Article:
What Must Art Become to Advance a Left Postneoliberalism?

Thursday, March 30 | 8PM

The recent electoral successes of the far right in the North Atlantic clearly signal what has been apparent for some time: the neoliberal settlement of the past forty years is now either in terminal decline or undergoing a significant phase shift. Unlike the financial crisis of 2008, this transformation of political economy cannot be contained or mitigated by emergency financial measures: it is now a directly political problem, not least in that the legitimacy of the political institutions of global modernity are now in crisis. And because of the continued economic and political prominence of the North Atlantic in political and business world systems, it is a historical transformation that cannot be delimited as being only a local curiosity; it is rather a globally systemic development.

Though the emerging condition of postneoliberalism has been effectively mobilised by the far right, it is also a transformative conjuncture that the left has sought for some time. The critical claims of contemporary art are one formation of this long-standing demand, a sanctioned site for the invention of imagined possibilities counter to the many destructive effects of neoliberalism. Yet, as this talk contends, contemporary art is not up to the task of constructing a left postneoliberalism. To do so, to seize the construction of a postneoliberalism back from the right, art must now abandon the terms of criticality assumed as condition for its politicality — terms that have been key to contemporary art since the emergence of neoliberalism's takeover of state power.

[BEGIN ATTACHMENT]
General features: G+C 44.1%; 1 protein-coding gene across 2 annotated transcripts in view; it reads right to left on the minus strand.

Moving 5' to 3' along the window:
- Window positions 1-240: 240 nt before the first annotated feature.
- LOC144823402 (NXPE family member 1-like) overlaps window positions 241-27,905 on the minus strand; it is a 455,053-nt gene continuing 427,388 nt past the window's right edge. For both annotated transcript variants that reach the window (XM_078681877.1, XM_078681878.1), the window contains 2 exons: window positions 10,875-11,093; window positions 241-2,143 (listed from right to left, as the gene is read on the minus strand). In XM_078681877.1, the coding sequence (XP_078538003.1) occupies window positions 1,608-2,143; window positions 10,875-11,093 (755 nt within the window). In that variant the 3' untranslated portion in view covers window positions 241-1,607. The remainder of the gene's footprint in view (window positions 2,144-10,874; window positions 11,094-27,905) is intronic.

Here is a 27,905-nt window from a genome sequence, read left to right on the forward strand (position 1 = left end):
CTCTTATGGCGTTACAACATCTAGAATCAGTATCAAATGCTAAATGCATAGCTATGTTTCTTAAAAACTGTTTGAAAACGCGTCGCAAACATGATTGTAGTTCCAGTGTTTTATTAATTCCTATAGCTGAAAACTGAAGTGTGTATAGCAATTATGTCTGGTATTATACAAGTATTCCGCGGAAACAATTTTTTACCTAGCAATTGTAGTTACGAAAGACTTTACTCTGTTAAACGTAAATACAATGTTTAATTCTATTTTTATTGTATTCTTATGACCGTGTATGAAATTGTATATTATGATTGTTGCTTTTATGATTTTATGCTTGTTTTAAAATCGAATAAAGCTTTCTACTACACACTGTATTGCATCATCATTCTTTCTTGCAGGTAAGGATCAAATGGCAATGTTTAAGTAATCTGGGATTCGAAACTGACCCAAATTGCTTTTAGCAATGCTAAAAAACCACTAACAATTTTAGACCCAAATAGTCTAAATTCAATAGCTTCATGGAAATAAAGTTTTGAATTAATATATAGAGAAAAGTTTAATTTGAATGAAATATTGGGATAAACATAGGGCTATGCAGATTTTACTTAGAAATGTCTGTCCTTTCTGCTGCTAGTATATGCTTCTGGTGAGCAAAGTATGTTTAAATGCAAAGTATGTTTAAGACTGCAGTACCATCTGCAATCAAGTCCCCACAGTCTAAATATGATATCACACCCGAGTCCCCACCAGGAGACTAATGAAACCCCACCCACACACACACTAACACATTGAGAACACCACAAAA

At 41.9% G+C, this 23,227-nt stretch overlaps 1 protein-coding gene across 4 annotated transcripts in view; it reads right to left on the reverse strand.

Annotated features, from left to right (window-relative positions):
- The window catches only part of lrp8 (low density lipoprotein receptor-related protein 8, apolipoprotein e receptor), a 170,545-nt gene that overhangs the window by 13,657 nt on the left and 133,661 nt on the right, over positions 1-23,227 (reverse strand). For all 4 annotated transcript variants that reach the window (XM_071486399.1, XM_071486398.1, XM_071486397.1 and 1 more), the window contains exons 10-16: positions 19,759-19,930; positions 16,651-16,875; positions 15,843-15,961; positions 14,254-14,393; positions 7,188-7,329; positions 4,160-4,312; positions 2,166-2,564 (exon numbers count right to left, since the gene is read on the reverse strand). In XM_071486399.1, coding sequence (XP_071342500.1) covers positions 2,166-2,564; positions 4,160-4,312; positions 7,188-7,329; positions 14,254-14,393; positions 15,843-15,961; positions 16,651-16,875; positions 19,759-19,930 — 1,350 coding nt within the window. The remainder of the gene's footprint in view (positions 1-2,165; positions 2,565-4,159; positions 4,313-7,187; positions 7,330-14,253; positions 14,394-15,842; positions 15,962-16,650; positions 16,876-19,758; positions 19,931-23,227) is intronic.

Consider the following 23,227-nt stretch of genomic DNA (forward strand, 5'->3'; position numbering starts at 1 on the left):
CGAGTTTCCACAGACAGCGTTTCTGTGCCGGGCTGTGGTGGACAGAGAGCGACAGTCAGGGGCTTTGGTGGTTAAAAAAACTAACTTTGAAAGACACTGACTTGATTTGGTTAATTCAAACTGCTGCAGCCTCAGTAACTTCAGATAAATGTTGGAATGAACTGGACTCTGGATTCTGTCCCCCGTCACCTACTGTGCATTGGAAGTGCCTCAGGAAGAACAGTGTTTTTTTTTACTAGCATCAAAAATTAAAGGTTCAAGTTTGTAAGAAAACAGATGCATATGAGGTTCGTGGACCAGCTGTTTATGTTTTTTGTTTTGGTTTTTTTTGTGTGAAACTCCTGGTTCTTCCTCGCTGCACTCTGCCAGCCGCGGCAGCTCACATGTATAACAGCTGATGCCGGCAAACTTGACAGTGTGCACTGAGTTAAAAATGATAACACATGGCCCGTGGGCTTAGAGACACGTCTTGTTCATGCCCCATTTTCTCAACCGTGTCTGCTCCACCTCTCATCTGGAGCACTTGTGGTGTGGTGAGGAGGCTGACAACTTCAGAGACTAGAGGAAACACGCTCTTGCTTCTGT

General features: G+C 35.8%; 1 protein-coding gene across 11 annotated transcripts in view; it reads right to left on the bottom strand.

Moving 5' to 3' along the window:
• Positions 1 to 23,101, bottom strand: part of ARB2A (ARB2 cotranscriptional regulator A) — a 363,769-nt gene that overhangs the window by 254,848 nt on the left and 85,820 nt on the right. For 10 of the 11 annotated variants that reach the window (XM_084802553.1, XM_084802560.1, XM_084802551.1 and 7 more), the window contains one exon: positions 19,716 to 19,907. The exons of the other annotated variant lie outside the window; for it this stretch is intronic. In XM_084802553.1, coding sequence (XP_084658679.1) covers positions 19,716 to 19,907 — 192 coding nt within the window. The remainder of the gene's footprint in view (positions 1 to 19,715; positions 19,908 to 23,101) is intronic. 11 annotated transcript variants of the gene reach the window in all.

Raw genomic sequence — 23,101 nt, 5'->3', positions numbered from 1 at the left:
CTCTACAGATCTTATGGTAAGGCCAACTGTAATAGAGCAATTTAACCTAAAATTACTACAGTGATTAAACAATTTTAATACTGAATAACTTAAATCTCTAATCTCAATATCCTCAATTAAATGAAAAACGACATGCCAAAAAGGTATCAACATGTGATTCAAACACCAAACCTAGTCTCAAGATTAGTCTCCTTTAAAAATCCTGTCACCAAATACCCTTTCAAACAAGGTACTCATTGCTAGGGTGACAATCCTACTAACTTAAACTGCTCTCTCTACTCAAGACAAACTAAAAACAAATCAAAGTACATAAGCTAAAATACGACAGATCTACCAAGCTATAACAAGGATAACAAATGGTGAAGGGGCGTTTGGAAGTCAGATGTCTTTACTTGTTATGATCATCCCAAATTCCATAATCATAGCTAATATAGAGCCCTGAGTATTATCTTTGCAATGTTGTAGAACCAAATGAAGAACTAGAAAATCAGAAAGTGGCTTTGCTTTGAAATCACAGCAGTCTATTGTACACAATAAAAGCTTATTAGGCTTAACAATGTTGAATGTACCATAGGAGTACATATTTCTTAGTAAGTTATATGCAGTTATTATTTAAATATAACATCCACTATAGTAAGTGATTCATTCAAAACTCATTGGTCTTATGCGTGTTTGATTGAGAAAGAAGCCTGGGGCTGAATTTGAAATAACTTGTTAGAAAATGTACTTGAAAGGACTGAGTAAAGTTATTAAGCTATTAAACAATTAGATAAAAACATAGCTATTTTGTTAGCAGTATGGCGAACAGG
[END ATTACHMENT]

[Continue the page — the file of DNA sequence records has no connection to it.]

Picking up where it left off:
Suhail Malik is Co-Director of the MFA Fine Art, Goldsmiths, London, where he holds a Readership in Critical Studies, and was 2012-15 Visiting Faculty at CCS Bard, New York. Recent and forthcoming publications include, as author, On the Necessity of Art's Exit From Contemporary Art (2017) and 'The Ontology of Finance' in Collapse 8: Casino Real (2014), and, as co-editor, Realism Materialism Art (2015), Genealogies of Speculation (2016), The Time-Complex. Postcontemporary (2016), a Special Issue of the journal Finance and Society on 'Art and Finance' (2016), and The Flood of Rights (2017).